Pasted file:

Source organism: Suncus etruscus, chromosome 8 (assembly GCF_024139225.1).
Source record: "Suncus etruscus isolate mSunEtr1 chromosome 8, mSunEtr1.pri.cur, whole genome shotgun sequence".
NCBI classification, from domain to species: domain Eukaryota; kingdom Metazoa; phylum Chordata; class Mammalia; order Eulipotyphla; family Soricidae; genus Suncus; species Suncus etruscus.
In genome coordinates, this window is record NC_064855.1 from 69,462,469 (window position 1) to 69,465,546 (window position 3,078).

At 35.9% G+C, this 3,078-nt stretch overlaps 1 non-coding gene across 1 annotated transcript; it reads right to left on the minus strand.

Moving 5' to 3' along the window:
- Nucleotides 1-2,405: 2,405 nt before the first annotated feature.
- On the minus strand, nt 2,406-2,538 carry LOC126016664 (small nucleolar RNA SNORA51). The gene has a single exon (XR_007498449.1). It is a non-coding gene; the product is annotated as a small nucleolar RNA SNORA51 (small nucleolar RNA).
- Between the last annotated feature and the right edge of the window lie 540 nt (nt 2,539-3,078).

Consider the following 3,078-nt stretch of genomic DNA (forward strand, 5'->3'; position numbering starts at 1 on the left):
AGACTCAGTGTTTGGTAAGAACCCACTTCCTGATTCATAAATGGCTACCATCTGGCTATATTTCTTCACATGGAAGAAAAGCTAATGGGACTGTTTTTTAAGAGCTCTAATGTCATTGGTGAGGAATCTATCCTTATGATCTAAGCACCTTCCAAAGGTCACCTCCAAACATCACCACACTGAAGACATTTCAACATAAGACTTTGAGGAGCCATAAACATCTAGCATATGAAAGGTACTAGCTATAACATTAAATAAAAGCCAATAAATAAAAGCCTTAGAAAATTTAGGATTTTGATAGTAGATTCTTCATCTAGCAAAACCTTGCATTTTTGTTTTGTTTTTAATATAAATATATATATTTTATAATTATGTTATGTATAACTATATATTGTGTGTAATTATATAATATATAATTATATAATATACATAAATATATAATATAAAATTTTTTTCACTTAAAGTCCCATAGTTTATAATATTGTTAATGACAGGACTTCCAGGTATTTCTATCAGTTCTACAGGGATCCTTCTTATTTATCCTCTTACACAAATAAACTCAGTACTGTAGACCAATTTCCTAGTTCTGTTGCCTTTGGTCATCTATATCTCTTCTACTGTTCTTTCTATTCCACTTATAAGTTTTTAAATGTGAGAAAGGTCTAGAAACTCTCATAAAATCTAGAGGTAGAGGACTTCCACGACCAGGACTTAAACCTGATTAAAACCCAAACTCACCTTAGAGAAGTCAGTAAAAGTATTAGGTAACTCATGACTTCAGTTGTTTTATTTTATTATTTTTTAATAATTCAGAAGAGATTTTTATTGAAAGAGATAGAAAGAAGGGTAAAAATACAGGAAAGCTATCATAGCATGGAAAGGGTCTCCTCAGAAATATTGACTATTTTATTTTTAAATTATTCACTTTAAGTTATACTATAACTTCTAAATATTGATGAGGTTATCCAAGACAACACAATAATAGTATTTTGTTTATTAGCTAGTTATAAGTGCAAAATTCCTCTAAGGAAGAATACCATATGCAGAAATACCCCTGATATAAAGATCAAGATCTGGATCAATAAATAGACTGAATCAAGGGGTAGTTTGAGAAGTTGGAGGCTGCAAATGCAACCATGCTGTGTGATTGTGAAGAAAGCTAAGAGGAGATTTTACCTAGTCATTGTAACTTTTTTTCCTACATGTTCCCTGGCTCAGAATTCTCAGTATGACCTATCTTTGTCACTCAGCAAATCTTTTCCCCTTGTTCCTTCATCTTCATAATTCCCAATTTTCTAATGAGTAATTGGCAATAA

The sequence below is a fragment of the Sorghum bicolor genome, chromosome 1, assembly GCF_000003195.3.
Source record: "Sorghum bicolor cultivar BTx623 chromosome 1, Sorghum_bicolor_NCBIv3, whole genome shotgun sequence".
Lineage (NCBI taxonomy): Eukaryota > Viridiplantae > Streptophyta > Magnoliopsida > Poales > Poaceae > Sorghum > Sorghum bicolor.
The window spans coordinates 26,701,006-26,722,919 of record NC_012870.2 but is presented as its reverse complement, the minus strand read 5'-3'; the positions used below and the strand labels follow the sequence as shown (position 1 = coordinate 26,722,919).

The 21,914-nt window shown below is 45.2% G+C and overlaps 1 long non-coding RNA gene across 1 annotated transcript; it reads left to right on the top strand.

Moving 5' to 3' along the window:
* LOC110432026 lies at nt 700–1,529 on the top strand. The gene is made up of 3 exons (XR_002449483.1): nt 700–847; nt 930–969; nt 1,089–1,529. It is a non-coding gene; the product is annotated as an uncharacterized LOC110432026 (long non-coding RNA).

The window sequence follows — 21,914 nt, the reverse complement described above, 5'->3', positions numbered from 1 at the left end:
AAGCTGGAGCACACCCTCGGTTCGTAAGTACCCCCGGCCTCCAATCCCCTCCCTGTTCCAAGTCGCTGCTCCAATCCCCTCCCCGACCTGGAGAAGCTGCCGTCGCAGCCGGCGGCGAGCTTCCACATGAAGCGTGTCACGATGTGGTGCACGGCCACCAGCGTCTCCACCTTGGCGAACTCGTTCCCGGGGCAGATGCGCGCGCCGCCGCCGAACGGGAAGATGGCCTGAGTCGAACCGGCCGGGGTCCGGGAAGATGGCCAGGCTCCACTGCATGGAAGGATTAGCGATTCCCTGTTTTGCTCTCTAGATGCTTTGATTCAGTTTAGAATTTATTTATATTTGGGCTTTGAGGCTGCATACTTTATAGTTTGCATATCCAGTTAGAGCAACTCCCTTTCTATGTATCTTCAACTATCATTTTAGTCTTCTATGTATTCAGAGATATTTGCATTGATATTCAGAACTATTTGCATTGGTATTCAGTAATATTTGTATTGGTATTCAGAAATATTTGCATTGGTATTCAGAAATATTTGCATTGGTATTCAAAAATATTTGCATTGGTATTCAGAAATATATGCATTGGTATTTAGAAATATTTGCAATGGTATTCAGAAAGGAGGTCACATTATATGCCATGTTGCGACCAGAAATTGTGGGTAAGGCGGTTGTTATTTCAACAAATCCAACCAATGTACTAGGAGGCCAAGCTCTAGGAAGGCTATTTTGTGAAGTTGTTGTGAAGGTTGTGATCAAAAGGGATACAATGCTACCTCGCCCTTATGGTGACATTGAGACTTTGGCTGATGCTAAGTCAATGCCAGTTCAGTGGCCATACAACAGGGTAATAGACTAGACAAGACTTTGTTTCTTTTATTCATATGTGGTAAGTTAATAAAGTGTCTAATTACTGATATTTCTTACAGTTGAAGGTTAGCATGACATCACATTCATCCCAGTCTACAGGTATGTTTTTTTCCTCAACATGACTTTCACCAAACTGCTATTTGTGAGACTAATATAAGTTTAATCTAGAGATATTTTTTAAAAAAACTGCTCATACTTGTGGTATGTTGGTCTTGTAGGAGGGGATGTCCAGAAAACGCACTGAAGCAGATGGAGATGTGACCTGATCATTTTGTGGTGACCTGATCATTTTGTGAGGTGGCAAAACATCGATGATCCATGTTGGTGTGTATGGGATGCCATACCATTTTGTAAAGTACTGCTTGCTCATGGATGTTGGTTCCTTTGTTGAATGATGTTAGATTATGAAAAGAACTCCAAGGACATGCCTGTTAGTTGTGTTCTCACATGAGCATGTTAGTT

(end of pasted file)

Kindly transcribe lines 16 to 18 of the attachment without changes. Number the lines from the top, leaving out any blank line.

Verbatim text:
The 21,914-nt window shown below is 45.2% G+C and overlaps 1 long non-coding RNA gene across 1 annotated transcript; it reads left to right on the top strand.

Moving 5' to 3' along the window:
* LOC110432026 lies at nt 700–1,529 on the top strand. The gene is made up of 3 exons (XR_002449483.1): nt 700–847; nt 930–969; nt 1,089–1,529. It is a non-coding gene; the product is annotated as an uncharacterized LOC110432026 (long non-coding RNA).